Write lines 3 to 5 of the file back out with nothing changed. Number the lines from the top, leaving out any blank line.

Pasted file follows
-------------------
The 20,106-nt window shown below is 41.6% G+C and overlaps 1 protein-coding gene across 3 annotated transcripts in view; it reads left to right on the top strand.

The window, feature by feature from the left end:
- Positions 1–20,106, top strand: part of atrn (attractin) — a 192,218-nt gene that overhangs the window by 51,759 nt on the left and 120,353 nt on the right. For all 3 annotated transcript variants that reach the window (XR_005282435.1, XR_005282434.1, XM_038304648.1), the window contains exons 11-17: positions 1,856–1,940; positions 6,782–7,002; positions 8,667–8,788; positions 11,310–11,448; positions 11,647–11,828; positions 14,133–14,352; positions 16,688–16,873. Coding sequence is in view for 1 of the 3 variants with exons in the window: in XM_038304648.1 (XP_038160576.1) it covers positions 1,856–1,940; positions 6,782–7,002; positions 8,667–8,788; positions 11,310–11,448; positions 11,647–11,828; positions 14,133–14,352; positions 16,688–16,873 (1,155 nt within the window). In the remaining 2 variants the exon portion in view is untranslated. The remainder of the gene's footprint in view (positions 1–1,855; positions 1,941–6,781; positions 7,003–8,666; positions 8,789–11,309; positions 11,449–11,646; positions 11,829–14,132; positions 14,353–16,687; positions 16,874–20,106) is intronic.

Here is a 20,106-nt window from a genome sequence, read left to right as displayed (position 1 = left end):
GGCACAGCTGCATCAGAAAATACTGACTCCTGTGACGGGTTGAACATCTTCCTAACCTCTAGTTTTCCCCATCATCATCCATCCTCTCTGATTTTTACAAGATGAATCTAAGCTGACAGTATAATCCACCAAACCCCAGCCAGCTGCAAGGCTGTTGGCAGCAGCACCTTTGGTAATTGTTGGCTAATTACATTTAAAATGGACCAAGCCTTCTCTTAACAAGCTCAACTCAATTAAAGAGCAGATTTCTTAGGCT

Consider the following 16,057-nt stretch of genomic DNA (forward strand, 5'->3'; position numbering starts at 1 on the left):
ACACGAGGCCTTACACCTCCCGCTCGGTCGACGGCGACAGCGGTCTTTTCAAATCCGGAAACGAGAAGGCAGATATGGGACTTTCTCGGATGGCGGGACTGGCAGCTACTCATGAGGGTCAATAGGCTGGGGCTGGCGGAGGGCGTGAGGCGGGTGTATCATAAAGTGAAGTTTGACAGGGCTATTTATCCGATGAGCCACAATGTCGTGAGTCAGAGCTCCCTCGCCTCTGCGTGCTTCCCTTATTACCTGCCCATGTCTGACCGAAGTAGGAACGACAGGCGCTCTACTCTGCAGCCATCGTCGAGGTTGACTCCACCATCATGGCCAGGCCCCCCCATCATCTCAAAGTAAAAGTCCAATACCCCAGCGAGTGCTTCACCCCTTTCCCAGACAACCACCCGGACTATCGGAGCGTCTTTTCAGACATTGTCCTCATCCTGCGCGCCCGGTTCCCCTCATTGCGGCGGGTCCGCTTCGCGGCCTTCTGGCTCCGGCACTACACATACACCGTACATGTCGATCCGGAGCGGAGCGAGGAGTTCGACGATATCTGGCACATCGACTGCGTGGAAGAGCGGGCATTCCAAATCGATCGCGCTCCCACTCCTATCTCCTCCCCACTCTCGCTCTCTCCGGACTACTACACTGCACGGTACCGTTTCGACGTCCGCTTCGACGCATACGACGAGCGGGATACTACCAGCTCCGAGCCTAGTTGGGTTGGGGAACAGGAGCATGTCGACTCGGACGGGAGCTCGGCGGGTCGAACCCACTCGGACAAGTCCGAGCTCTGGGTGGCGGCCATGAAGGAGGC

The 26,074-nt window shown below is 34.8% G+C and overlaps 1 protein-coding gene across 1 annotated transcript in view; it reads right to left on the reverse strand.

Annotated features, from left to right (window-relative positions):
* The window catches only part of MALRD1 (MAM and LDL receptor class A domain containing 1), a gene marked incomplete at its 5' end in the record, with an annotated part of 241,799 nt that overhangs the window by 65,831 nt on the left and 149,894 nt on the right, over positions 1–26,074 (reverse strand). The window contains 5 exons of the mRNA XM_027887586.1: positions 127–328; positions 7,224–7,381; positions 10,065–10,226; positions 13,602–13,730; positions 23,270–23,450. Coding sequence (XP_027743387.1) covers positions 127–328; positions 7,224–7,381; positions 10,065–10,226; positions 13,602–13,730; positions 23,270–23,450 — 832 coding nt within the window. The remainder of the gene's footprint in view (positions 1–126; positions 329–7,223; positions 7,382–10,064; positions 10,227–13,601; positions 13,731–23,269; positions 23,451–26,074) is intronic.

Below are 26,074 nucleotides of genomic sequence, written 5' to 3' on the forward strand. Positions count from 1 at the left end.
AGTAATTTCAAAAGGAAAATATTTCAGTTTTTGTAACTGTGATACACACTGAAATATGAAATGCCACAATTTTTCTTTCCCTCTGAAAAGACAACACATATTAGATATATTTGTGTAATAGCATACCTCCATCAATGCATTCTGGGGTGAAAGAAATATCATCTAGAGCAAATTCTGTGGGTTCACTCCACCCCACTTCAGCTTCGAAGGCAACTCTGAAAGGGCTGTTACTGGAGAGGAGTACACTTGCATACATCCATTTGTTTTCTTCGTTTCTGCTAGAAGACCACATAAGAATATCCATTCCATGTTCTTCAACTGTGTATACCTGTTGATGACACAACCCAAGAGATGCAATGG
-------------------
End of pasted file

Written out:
- Positions 1–20,106, top strand: part of atrn (attractin) — a 192,218-nt gene that overhangs the window by 51,759 nt on the left and 120,353 nt on the right. For all 3 annotated transcript variants that reach the window (XR_005282435.1, XR_005282434.1, XM_038304648.1), the window contains exons 11-17: positions 1,856–1,940; positions 6,782–7,002; positions 8,667–8,788; positions 11,310–11,448; positions 11,647–11,828; positions 14,133–14,352; positions 16,688–16,873. Coding sequence is in view for 1 of the 3 variants with exons in the window: in XM_038304648.1 (XP_038160576.1) it covers positions 1,856–1,940; positions 6,782–7,002; positions 8,667–8,788; positions 11,310–11,448; positions 11,647–11,828; positions 14,133–14,352; positions 16,688–16,873 (1,155 nt within the window). In the remaining 2 variants the exon portion in view is untranslated. The remainder of the gene's footprint in view (positions 1–1,855; positions 1,941–6,781; positions 7,003–8,666; positions 8,789–11,309; positions 11,449–11,646; positions 11,829–14,132; positions 14,353–16,687; positions 16,874–20,106) is intronic.

Here is a 20,106-nt window from a genome sequence, read left to right as displayed (position 1 = left end):
GGCACAGCTGCATCAGAAAATACTGACTCCTGTGACGGGTTGAACATCTTCCTAACCTCTAGTTTTCCCCATCATCATCCATCCTCTCTGATTTTTACAAGATGAATCTAAGCTGACAGTATAATCCACCAAACCCCAGCCAGCTGCAAGGCTGTTGGCAGCAGCACCTTTGGTAATTGTTGGCTAATTACATTTAAAATGGACCAAGCCTTCTCTTAACAAGCTCAACTCAATTAAAGAGCAGATTTCTTAGGCT